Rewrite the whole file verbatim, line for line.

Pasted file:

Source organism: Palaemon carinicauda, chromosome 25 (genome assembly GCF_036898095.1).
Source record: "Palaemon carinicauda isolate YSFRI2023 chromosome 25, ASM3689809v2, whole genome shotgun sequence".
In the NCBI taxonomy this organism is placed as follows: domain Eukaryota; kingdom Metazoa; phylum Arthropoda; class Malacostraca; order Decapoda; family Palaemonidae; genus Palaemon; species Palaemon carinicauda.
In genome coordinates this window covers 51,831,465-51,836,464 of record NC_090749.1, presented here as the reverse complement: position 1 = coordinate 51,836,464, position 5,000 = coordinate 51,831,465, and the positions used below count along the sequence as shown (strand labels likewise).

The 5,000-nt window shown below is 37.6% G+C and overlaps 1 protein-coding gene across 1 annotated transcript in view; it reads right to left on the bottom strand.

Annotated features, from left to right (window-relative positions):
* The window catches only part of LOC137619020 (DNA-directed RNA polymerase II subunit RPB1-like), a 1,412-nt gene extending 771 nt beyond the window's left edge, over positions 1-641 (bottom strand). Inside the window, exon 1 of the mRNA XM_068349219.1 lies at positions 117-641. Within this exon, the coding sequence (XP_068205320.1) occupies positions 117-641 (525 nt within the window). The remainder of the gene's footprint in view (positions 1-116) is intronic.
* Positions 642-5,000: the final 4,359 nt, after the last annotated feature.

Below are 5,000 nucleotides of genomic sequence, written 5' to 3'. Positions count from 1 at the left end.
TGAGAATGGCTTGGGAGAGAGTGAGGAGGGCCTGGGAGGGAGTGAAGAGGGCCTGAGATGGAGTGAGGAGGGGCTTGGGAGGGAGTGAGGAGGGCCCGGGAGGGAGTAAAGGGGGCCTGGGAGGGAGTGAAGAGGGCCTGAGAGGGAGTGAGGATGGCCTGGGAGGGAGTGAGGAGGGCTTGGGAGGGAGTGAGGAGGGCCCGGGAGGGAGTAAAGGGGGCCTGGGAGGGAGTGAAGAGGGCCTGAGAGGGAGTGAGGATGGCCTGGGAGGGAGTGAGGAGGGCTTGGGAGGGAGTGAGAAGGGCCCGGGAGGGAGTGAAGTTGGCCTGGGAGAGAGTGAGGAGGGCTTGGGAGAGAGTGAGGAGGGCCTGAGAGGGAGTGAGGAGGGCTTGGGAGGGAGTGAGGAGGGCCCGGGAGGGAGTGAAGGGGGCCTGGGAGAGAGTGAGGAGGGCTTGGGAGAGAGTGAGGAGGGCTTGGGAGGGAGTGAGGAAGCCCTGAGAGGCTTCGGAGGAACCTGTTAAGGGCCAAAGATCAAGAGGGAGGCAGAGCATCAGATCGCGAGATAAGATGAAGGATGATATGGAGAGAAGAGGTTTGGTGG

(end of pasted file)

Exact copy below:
Source organism: Palaemon carinicauda, chromosome 25 (genome assembly GCF_036898095.1).
Source record: "Palaemon carinicauda isolate YSFRI2023 chromosome 25, ASM3689809v2, whole genome shotgun sequence".
In the NCBI taxonomy this organism is placed as follows: domain Eukaryota; kingdom Metazoa; phylum Arthropoda; class Malacostraca; order Decapoda; family Palaemonidae; genus Palaemon; species Palaemon carinicauda.
In genome coordinates this window covers 51,831,465-51,836,464 of record NC_090749.1, presented here as the reverse complement: position 1 = coordinate 51,836,464, position 5,000 = coordinate 51,831,465, and the positions used below count along the sequence as shown (strand labels likewise).

The 5,000-nt window shown below is 37.6% G+C and overlaps 1 protein-coding gene across 1 annotated transcript in view; it reads right to left on the bottom strand.

Annotated features, from left to right (window-relative positions):
* The window catches only part of LOC137619020 (DNA-directed RNA polymerase II subunit RPB1-like), a 1,412-nt gene extending 771 nt beyond the window's left edge, over positions 1-641 (bottom strand). Inside the window, exon 1 of the mRNA XM_068349219.1 lies at positions 117-641. Within this exon, the coding sequence (XP_068205320.1) occupies positions 117-641 (525 nt within the window). The remainder of the gene's footprint in view (positions 1-116) is intronic.
* Positions 642-5,000: the final 4,359 nt, after the last annotated feature.

Below are 5,000 nucleotides of genomic sequence, written 5' to 3'. Positions count from 1 at the left end.
TGAGAATGGCTTGGGAGAGAGTGAGGAGGGCCTGGGAGGGAGTGAAGAGGGCCTGAGATGGAGTGAGGAGGGGCTTGGGAGGGAGTGAGGAGGGCCCGGGAGGGAGTAAAGGGGGCCTGGGAGGGAGTGAAGAGGGCCTGAGAGGGAGTGAGGATGGCCTGGGAGGGAGTGAGGAGGGCTTGGGAGGGAGTGAGGAGGGCCCGGGAGGGAGTAAAGGGGGCCTGGGAGGGAGTGAAGAGGGCCTGAGAGGGAGTGAGGATGGCCTGGGAGGGAGTGAGGAGGGCTTGGGAGGGAGTGAGAAGGGCCCGGGAGGGAGTGAAGTTGGCCTGGGAGAGAGTGAGGAGGGCTTGGGAGAGAGTGAGGAGGGCCTGAGAGGGAGTGAGGAGGGCTTGGGAGGGAGTGAGGAGGGCCCGGGAGGGAGTGAAGGGGGCCTGGGAGAGAGTGAGGAGGGCTTGGGAGAGAGTGAGGAGGGCTTGGGAGGGAGTGAGGAAGCCCTGAGAGGCTTCGGAGGAACCTGTTAAGGGCCAAAGATCAAGAGGGAGGCAGAGCATCAGATCGCGAGATAAGATGAAGGATGATATGGAGAGAAGAGGTTTGGTGG